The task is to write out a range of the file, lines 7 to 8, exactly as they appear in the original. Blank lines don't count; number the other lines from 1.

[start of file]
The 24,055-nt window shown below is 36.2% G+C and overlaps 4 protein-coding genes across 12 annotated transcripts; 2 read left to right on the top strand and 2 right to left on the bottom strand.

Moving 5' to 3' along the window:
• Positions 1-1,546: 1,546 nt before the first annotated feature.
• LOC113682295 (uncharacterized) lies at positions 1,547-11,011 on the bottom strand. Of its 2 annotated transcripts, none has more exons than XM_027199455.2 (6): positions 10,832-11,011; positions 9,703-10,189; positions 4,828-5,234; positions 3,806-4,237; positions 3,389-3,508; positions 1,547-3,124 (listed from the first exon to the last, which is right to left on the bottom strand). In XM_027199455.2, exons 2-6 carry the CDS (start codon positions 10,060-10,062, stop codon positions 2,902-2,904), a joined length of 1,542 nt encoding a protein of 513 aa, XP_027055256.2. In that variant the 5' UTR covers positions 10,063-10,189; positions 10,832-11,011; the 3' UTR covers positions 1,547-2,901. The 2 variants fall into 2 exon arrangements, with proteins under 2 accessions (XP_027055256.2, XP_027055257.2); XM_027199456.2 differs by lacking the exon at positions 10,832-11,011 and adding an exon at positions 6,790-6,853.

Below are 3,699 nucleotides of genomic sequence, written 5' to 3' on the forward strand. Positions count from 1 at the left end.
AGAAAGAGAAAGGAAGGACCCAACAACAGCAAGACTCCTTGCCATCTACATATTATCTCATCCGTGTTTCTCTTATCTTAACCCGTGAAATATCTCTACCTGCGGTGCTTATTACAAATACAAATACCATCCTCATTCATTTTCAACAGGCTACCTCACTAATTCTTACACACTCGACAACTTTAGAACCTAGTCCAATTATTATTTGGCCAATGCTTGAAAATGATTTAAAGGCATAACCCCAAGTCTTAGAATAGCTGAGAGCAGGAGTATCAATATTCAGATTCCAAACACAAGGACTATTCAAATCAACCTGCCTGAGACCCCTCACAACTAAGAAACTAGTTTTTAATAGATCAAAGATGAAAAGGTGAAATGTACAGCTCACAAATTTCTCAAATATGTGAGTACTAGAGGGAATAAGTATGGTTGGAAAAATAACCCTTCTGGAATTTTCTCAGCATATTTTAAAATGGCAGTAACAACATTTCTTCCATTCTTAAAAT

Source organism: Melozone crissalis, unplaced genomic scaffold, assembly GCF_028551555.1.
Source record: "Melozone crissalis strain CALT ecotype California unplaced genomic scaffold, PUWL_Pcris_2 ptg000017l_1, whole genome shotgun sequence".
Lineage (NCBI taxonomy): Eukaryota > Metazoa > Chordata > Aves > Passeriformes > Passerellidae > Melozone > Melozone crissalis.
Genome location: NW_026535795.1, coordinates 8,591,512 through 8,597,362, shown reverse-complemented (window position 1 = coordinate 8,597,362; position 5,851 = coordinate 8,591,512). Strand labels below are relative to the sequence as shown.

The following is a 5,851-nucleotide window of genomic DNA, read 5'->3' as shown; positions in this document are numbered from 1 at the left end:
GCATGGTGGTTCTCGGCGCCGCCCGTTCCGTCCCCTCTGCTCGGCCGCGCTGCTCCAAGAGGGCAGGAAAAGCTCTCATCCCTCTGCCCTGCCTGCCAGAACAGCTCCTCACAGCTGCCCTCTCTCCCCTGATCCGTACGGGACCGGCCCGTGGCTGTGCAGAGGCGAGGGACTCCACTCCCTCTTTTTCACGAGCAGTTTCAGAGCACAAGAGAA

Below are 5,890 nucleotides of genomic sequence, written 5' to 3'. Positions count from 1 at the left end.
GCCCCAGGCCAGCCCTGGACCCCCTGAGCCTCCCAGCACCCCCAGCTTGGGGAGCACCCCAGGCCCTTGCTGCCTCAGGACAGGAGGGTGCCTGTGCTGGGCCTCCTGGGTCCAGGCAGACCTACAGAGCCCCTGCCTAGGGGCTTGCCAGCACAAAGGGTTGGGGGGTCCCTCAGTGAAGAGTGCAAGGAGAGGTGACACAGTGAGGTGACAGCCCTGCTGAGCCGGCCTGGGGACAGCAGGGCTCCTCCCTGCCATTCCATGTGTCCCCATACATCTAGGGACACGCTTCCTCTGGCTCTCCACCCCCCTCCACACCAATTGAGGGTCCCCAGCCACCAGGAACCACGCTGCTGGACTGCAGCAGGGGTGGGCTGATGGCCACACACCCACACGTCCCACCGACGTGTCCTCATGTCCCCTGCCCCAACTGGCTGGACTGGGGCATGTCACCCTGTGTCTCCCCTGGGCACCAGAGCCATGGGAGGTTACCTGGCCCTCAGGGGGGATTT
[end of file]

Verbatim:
Source organism: Melozone crissalis, unplaced genomic scaffold, assembly GCF_028551555.1.
Source record: "Melozone crissalis strain CALT ecotype California unplaced genomic scaffold, PUWL_Pcris_2 ptg000017l_1, whole genome shotgun sequence".